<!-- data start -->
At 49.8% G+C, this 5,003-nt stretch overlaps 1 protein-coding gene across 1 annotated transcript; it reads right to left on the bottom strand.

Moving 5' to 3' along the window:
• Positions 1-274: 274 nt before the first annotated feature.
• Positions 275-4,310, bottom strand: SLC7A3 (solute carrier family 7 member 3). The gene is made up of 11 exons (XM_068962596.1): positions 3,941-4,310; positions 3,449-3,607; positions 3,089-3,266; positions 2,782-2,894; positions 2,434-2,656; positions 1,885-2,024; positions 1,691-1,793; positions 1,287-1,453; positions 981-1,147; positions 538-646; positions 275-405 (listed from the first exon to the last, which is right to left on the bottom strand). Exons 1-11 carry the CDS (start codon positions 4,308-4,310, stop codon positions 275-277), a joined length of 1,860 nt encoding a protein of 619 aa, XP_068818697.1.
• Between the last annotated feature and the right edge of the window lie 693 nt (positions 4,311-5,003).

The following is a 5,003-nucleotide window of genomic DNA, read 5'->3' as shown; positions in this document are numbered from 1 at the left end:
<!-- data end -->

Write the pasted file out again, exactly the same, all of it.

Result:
At 49.8% G+C, this 5,003-nt stretch overlaps 1 protein-coding gene across 1 annotated transcript; it reads right to left on the bottom strand.

Moving 5' to 3' along the window:
• Positions 1-274: 274 nt before the first annotated feature.
• Positions 275-4,310, bottom strand: SLC7A3 (solute carrier family 7 member 3). The gene is made up of 11 exons (XM_068962596.1): positions 3,941-4,310; positions 3,449-3,607; positions 3,089-3,266; positions 2,782-2,894; positions 2,434-2,656; positions 1,885-2,024; positions 1,691-1,793; positions 1,287-1,453; positions 981-1,147; positions 538-646; positions 275-405 (listed from the first exon to the last, which is right to left on the bottom strand). Exons 1-11 carry the CDS (start codon positions 4,308-4,310, stop codon positions 275-277), a joined length of 1,860 nt encoding a protein of 619 aa, XP_068818697.1.
• Between the last annotated feature and the right edge of the window lie 693 nt (positions 4,311-5,003).

The following is a 5,003-nucleotide window of genomic DNA, read 5'->3' as shown; positions in this document are numbered from 1 at the left end: